Piker Press Banner
June 27, 2022

Good Morning? 40

By Lydia Manx

Riley finished putting the groceries in the rental and nodded as he saw all the meat I'd gotten on my trip. I didn't need a hungry werewolf with me during a blizzard, that was for sure. The howling winds had picked up and thankfully, the groaning of the semi-conscious manager sprawled over in the shopping cart a few feet from us was greatly diminished. Sighing, I said, "He's a total predator and I think the cashier will remember he walked me out." Not that he'd be doing much walking for the next day or so. Riley had stomped the snot out of him.

"So, Esmeralda? You really think he's going to report the attack? I mean, you have the man's knife here." Riley pointed to the weapon that the man had threatened me with where it had been kicked out of his fist. It was on the ground quickly being covered with snow. Dumping out one of the grocery bags into the ice chest, Riley carefully picked up the blade and tucked it in the car with a rather feral grin. "And now you have evidence with his fingerprints on it, supporting your attack." He seemed pleased with his logic.

"What about the next woman he attacks?" My conscience pinged warning, and worries flooded my mind as I watched Riley shove the bags of meat into the rapidly filling ice chest. He wasn't in any hurry but actually inspecting what I'd selected. I could have sworn I heard his stomach rumble. Feeling a bit of pity I said, "Feel free to snack on anything."

What I'd seen in the chaos of my life was more than anyone should have to see. But I didn't mind because it helped me along the way. Humans did horrible things to their own kind. It reminded me why I should never drop my guard and let humans find out what I was. That supernaturals wanted to kill me, I could accept in a way, but if humans found out what I was I'd be hunted to the ground. I could pop in and out of the supernatural traps as a rule, but humans would splay my information out in any media that would allow them to show my picture. And I knew that would be the death of me without question. I hadn't really harmed a single human in my life, but it wouldn't matter because I was different. I could talk about every supernatural creature I knew or suspected existed and it would be ignored as insanity. Looking at the store manager bleeding out in the shopping cart I worried a bit more while Riley made a happy noise.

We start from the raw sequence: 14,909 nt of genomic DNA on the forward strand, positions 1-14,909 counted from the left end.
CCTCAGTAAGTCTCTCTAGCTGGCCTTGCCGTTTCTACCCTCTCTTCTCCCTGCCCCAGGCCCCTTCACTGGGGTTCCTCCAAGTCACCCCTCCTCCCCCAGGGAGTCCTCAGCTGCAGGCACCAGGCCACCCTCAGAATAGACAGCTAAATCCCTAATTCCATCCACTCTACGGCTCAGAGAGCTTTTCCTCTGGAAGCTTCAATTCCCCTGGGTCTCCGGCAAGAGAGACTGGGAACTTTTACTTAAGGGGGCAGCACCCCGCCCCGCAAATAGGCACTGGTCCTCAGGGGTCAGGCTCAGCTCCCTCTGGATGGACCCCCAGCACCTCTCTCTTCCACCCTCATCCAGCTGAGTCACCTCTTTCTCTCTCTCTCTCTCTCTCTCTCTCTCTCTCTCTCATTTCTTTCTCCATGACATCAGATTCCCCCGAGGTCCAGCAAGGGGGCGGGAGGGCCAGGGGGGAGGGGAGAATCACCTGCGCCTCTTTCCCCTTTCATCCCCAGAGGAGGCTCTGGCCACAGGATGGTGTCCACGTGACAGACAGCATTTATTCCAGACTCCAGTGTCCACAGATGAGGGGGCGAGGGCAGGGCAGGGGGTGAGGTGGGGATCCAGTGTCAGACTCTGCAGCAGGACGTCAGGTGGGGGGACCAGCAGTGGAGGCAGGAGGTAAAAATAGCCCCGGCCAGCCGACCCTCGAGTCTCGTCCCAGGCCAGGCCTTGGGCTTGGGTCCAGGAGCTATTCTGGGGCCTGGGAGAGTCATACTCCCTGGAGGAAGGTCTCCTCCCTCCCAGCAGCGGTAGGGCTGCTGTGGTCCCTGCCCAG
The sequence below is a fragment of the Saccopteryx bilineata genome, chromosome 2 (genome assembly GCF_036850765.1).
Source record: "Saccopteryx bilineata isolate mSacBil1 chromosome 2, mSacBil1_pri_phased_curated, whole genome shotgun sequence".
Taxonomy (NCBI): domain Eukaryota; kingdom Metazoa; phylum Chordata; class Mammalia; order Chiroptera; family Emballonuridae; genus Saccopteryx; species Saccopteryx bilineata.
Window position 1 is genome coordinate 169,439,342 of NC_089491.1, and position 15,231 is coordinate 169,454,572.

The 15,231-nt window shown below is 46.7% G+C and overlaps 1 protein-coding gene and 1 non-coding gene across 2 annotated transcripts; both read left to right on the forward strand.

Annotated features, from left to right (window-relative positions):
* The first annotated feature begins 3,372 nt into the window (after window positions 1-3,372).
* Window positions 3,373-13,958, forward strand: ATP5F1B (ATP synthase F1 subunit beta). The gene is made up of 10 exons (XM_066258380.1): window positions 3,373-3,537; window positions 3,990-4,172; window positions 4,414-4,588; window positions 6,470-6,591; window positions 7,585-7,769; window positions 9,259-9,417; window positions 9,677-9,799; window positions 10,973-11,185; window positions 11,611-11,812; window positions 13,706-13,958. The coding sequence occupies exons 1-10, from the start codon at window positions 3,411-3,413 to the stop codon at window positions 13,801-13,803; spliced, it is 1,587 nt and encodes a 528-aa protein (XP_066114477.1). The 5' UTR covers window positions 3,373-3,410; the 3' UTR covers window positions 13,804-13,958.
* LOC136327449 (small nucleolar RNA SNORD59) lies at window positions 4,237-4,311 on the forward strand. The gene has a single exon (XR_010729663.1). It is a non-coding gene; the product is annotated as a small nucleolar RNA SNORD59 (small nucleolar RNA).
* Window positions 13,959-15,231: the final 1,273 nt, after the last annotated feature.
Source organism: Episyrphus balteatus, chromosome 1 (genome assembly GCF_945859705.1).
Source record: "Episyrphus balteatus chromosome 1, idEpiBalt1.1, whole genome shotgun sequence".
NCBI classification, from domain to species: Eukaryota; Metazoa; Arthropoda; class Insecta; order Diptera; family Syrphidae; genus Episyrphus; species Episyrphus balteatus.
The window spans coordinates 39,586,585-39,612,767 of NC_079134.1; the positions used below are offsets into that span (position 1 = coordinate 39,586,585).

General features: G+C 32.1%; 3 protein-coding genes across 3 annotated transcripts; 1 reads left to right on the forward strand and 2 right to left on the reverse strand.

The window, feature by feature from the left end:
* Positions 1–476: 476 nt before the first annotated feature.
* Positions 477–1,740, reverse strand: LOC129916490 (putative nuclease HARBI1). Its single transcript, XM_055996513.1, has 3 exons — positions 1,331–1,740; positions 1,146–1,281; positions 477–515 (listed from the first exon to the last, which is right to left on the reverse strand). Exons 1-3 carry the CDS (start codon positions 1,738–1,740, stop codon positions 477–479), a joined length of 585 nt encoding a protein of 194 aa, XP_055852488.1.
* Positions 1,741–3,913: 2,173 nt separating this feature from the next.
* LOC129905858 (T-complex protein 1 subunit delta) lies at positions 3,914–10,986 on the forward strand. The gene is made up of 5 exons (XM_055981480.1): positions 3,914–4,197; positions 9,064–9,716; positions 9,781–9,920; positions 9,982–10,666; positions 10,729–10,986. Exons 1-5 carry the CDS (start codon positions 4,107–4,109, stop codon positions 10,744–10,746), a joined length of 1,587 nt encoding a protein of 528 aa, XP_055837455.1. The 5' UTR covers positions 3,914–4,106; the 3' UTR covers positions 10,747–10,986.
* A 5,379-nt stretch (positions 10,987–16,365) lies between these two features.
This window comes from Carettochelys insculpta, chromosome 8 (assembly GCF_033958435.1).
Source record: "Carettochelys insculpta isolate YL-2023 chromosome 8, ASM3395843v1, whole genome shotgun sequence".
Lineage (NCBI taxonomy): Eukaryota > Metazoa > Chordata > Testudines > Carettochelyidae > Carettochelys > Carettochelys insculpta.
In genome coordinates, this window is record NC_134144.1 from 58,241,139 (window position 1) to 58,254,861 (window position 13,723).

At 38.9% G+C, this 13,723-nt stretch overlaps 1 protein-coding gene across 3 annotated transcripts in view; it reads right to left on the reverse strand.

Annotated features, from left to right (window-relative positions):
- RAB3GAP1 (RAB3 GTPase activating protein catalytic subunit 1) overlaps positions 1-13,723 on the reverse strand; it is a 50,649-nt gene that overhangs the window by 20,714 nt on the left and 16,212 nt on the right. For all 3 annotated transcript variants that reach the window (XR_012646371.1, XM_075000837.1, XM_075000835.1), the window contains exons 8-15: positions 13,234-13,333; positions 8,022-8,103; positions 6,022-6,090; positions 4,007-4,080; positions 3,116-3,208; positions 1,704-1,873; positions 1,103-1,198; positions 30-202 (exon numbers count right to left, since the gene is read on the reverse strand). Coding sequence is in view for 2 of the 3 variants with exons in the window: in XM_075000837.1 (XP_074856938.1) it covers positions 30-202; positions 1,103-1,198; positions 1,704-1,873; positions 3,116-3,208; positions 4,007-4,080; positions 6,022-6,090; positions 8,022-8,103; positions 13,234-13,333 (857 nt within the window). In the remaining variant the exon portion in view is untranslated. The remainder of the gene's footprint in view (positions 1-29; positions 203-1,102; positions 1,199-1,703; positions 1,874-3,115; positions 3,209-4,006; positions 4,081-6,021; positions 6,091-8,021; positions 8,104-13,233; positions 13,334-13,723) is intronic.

He had taken me at my word and tore open one of the packages of lunchmeat. He bit off a chunk of turkey meat and grumbled, "Damn, I was hungry. Airplane food shouldn't even be called food. The containers probably taste better." With his mouth empty for a second he said, "Even this tastes better and it's not even real turkey." It was but I knew he meant it was lunchmeat, not on-the-bone bird.

"You're welcome," I laughed while he demolished the entire pound of meat in a few quick nips. His glee at eating lifted my mood a bit. The snow was falling harder and I shivered at the drop in temperature.

Riley swallowed and said, "He won't be able to bother anyone for a few days. Before then I'll contact one of Harry's family out here and they will put a detail on him. Next time he springs for someone he'll be taken out of the game without you nearby."

"Speaking of that, how the hell did you get here so quickly?" I was taunting him with his own words but I was curious.

"Harry paged me at the airport and told me to hustle my ass over here or he'd have me for a midnight snack." He replied without a grin so I gathered there was some truth to his story.

"Is there a car or something I need to take you to -- like a motorcycle you stole?" I didn't see a cab waiting. I didn't bother wondering how Uncle Harry had told him were to find me because the mind link we had could give some impressive details when needed. After all I had said Wal-Mart and this was the closest one to the airport. I shook my head of an image rapidly forming in my mind. It was of him running as a werewolf through the streets.

Grinning, he didn't say much but, "Yeah back to the baggage counter at the airport. I need my luggage."

Again unbidden the thought of him running stuck with me. He was such a smart ass I didn't risk asking anything more.

"Okay then." I put the vehicle in gear and began the slip-sliding drive to the airport. Riley snagged another bag of lunchmeat and a loaf of French bread I'd picked up. This time he slowly ate a thick sandwich he cobbled together while actively trying to stomp on the floor of the passenger seat in a futile effort to help me drive. After the tenth time he'd thumped down on a nonexistent brake pedal, I finally remarked, "Like, do you want to drive?"

We had come to a stop light and it turned green. My delay in accelerating in order to glare at Riley saved us from a possible accident as a huge truck slid through the intersection from the side road and spun around two or three times before crashing into a few parked cars on the opposite corner. I guess he wasn't able to stop for the red light and thought his four wheel drive would enjoy the spin.

"Nah, you're doing fine. Let's go." He completely disregarded the man tumbling out of his truck screaming and hopping up and down.

"Shouldn't we," I trailed off as the man reached into the truck and pulled out a very large can of beer and took a swig.